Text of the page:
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Gamer: CEO John Allen’s rise from elite basement gamer to Navy SEAL

Ok, so first off John Allen’s  got a unique story, even for a former Navy SEAL, which is saying alot. 

The dude was a video gaming college drop-out living in his parent’s basement before he became a Navy SEAL. So there’s that to start with. 

I’ve been considering a couple of different story arcs for this interesting life story, ’cause that’s what I do. *Spoiler alert- if you you intend to listen and don’t want to ruin it for yourself, you may want to postpone reading this until later. 

Ok.

So perhaps John’s story is that of the underdog; here an unlikely hero becomes the hero in a typical way. In this version a frustrated middle class kid sets out to become a man, discover his purpose as a warrior, and then earns his manhood and more on the battlefield. Now a man he returns home only to re-experience frustration; he’s got to pretend to be something he’s not. So he wages war, but this time not as a frustrated kid, but as a war-tested leader. Man goes back into battle as a CEO fighting for the futures of the elite brotherhood he left behind. 

That sounds pretty tight. 

The alternative arc is that of the typical hero who plays hero in atypical way. Here an eager young man leaves home for adventure, takes up the sword, but only after a brush with death does he discover his true identify and purpose. He then gives himself permission to return home as the man he’d always intended to be. A man who leads a little differently.  

You know how the saying goes, perhaps the truth lies somewhere inbetween.

So “Gamer.” As said, this episode takes you into the life of a frustrated college kid who became the world’s top ranked gamer in a video game called Skate. I’m a 90’s dude, so I remember this. It’s the game that basically killed Tony Hawk’s Pro Skater in 1999, which was a billion dollar + franchise. We’re talking millions of users and an empire turned to dust by this release by EA Sports. Kinda a big deal in the gaming world.

So, yeah, John ruled that. Which if you think about it, is a cool story by itself, but the story gets better.

John is frustrated. So he gets an itch to become a Navy SEAL. But he doesn’t see himself as the typical Navy SEAL candidate. He’s not a “strapping jock,” as he states in the interview. But John defies the odds and does it anyhow.

 So now it’s a very cool story, but still it gets better.

Once on the teams, John’s plans change after a close call in combat and some unfortunate bureaucratic bugaboos. With little time to prepare, he gets hit with a sad reality. Transitioning from the service ain’t easy, and perhaps it’s even worse for former operators. Of course this struggle to shift from combat to domestic life complicates everything, including his marriage. Eventually he gets fed up as a civilian and decides, “hey I’m going fix this shit so my brothers and sisters in arms don’t have to deal with it.” And so he does! John founds a company which places elite vets and fighter pilots into good jobs.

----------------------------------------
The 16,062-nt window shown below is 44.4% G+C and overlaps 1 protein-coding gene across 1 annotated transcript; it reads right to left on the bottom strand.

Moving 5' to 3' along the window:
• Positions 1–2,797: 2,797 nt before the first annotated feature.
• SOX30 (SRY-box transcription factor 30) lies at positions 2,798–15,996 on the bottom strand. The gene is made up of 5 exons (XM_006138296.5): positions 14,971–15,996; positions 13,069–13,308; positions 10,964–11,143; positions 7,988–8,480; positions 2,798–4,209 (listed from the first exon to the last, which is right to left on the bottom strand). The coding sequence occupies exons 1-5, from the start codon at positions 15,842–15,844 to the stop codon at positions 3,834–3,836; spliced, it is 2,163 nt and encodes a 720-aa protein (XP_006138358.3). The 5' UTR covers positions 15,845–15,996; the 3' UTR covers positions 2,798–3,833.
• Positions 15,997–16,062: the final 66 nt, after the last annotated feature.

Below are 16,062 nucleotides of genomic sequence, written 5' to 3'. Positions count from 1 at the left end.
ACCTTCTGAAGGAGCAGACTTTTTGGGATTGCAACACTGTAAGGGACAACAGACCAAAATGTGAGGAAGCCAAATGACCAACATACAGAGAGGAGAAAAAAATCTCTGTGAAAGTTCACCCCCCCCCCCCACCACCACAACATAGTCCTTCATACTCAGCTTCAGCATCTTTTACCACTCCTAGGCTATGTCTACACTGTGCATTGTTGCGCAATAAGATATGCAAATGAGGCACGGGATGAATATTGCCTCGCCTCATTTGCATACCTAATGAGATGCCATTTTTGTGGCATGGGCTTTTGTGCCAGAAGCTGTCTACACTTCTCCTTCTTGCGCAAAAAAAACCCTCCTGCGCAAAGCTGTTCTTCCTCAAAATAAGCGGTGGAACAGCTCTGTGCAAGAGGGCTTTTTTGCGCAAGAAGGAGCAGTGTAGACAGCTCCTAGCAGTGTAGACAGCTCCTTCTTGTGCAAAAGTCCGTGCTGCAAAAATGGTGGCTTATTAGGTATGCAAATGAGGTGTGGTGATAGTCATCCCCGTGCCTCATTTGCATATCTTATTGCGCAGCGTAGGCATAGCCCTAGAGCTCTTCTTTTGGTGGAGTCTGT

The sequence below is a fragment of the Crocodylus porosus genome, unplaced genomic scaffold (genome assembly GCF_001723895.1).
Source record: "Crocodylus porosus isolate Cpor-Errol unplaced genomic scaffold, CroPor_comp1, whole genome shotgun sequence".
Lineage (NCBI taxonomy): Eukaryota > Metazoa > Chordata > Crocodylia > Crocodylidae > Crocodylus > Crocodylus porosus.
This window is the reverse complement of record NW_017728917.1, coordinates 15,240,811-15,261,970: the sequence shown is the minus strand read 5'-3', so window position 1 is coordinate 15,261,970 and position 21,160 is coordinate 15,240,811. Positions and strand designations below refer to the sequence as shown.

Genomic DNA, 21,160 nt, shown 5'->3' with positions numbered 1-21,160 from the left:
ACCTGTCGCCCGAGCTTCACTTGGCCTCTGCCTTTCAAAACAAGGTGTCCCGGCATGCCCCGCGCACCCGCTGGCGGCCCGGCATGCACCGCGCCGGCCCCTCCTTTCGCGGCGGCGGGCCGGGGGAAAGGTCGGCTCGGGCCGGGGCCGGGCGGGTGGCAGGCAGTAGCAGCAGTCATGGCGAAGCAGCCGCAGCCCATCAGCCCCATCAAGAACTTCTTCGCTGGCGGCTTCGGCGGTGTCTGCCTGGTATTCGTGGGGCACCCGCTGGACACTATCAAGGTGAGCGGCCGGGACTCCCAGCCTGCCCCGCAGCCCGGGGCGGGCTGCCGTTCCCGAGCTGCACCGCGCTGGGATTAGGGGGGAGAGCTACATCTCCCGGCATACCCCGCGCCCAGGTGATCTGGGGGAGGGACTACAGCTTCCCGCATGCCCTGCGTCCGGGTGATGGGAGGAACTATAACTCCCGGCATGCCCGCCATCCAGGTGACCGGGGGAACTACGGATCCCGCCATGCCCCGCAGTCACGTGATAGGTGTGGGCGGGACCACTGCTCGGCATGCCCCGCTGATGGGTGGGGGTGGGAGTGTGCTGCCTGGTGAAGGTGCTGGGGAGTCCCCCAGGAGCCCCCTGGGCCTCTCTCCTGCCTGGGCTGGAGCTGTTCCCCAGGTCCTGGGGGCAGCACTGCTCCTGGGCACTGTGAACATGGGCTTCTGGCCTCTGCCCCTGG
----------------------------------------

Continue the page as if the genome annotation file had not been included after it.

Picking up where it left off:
So now it’s a very, very cool story. But still it gets better!

John gets a visit from the ghost of combat past. He’s forgotten about “The Warrior’s Code.” Operators don’t talk.  So his special forces brothers remind him.  The community brings the heat.  John finds himself in a quandary. He believes if he’s going do any good as a CEO he needs to own his past as a Navy SEAL. Even more conflicting, he doesn’t want to let his identity as a warrior go! Striken with guilt,  he unsure whether he’s doing this for himself or others. And here comes the soul searching.  

Curtain.

So yeah, you get it. John’s story is an exceptional story. It’s paints a powerful portrait of the dilemma our elite solider’s face transitioning back into society and our working cultures. 

John talks openly about the pain of having to surrender his identity as a SEAL when returning home. And he talks openly about the fear of of losing the community he values most – this being his connection to an elite brotherhood. There’s also the added irony of John’s taking on the challenge of making transition easier for future warriors. 

As for me. Well, personally, I think this is a great episode so listen.  But really, as an interviewer I don’t always have the luxury of clicking with everyone. And I did with John. We had some funny similarities, gaming, philosophy majors, BUDs. But John’s objectivity, humor and humility really endeared me to him. He’s capable of talking to both the foibles and nobility of the warrior’s job and journey. I think you’ll hear what I’m referring to if you choose to tap in. 

Highlights of this episode include insights into; 

  • how a gamer becomes the best in the world without actually knowing it 
  • how a pair of swim trunks can become a weapon to inspire powerful change 
  • why luck matters in Navy SEALs training
  • How a near-death experience can rewire a person’s priorities
  • what many military spouses of Special Forces operators fear most
  • what motivates an operator to break age old unwritten warrior’s code
  • what some elite warriors fear about transitioning back into civilian life, i.e. what it means to “come down the mountain”

Watch the Story Trailer for this episode below:

 

Listen:

Listen to “Episode 19 – Gamer” on Spreaker.